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Hum Mol Genet. 2009 Mar 15;18(6):1140-7. doi: 10.1093/hmg/ddn431. Epub 2008 Dec 17.

Association of functionally significant Melanocortin-4 but not Melanocortin-3 receptor mutations with severe adult obesity in a large North American case-control study.

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  • 1Diabetes Center, University of California San Francisco, San Francisco, CA 94143, USA.

Abstract

Functionally significant heterozygous mutations in the Melanocortin-4 receptor (MC4R) have been implicated in 2.5% of early onset obesity cases in European cohorts. The role of mutations in this gene in severely obese adults, particularly in smaller North American patient cohorts, has been less convincing. More recently, it has been proposed that mutations in a phylogenetically and physiologically related receptor, the Melanocortin-3 receptor (MC3R), could also be a cause of severe human obesity. The objectives of this study were to determine if mutations impairing the function of MC4R or MC3R were associated with severe obesity in North American adults. We studied MC4R and MC3R mutations detected in a total of 1821 adults (889 severely obese and 932 lean controls) from two cohorts. We systematically and comparatively evaluated the functional consequences of all mutations found in both MC4R and MC3R. The total prevalence of rare MC4R variants in severely obese North American adults was 2.25% (CI(95%): 1.44-3.47) compared with 0.64% (CI(95%): 0.26-1.43) in lean controls (P < 0.005). After classification of functional consequence, the prevalence of MC4R mutations with functional alterations was significantly greater when compared with controls (P < 0.005). In contrast, the prevalence of rare MC3R variants was not significantly increased in severely obese adults [0.67% (CI(95%): 0.27-1.50) versus 0.32% (CI(95%): 0.06-0.99)] (P = 0.332). Our results confirm that mutations in MC4R are a significant cause of severe obesity, extending this finding to North American adults. However, our data suggest that MC3R mutations are not associated with severe obesity in this population.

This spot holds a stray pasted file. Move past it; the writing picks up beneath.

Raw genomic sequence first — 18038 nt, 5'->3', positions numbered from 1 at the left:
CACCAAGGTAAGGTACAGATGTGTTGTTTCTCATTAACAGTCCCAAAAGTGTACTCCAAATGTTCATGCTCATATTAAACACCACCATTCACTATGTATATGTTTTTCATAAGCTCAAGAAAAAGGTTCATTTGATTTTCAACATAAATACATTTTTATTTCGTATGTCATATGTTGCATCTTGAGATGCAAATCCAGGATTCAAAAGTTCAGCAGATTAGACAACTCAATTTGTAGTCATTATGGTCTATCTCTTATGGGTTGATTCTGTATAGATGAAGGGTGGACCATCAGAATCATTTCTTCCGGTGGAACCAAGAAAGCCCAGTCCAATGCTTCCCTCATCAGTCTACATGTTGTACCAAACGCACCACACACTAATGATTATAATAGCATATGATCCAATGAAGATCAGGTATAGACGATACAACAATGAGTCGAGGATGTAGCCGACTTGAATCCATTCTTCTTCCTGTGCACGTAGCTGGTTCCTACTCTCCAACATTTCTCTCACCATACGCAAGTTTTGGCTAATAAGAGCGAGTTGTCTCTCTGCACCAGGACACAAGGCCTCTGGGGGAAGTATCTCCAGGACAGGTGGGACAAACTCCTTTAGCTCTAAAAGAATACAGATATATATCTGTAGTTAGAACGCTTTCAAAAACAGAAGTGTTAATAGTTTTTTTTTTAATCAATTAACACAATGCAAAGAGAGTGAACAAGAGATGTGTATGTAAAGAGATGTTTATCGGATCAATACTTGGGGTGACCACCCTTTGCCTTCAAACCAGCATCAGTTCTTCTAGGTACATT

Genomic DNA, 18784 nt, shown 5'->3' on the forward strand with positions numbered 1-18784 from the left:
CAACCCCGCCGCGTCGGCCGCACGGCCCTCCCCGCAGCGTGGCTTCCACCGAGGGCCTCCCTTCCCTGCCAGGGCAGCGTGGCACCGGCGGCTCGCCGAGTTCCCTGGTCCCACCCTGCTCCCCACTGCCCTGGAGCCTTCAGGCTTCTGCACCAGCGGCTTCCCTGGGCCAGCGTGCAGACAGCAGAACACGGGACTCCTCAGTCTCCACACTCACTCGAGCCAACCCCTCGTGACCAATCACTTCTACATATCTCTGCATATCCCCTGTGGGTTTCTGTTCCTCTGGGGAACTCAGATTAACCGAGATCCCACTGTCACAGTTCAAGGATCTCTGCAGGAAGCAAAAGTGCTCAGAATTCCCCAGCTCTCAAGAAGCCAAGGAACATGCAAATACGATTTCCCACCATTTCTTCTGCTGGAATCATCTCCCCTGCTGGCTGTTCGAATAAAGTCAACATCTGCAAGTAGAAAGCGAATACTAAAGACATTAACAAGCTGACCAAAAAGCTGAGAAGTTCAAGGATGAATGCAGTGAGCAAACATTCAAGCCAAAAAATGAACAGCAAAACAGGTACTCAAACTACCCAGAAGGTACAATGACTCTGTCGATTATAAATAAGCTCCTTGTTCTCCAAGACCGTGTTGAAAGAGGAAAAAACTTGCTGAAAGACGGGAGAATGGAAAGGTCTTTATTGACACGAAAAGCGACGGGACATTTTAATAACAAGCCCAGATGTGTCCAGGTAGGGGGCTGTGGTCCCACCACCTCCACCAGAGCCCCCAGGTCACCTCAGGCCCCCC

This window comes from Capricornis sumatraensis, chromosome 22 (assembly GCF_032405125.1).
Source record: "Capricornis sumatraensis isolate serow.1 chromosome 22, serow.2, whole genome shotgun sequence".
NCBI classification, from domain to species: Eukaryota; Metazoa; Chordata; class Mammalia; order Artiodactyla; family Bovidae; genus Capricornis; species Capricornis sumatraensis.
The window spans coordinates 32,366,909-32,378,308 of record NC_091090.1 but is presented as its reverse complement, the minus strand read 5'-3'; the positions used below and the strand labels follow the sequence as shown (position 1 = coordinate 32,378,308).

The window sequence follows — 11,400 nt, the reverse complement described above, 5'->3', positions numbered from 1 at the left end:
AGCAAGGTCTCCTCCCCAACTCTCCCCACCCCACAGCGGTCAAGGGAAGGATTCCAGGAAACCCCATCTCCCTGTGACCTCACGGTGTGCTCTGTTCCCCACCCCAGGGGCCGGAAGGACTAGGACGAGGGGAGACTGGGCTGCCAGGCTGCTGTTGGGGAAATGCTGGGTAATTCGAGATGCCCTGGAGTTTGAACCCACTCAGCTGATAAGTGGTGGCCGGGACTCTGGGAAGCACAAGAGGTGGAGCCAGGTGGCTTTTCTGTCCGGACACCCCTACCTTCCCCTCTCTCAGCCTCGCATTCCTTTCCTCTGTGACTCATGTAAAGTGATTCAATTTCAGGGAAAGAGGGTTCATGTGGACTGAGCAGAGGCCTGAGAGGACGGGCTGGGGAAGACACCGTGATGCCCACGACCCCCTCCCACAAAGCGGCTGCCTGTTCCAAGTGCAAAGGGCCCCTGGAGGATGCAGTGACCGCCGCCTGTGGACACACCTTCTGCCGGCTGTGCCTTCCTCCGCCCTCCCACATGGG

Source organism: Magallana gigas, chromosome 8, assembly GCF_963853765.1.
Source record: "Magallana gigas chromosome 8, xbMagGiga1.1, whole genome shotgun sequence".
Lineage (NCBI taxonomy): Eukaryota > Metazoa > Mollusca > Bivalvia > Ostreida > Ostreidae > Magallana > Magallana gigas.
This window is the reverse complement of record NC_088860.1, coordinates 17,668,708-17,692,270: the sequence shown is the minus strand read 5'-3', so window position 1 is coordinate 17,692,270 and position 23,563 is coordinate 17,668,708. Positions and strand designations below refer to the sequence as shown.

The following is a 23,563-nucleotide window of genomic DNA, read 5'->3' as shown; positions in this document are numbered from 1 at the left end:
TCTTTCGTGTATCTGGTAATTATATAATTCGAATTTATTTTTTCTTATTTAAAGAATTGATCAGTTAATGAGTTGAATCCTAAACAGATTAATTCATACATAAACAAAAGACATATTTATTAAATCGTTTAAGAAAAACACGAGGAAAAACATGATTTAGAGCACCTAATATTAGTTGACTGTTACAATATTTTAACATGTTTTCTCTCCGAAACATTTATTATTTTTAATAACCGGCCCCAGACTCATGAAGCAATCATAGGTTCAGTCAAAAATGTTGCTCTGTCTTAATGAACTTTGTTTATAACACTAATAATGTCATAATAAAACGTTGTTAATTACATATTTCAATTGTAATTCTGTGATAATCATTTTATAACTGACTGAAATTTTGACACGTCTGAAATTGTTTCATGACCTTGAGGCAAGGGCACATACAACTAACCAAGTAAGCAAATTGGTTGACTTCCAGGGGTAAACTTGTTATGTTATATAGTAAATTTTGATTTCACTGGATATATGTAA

PMID:
19091795
[PubMed - indexed for MEDLINE]
PMCID:
PMC2649015
Free PMC Article

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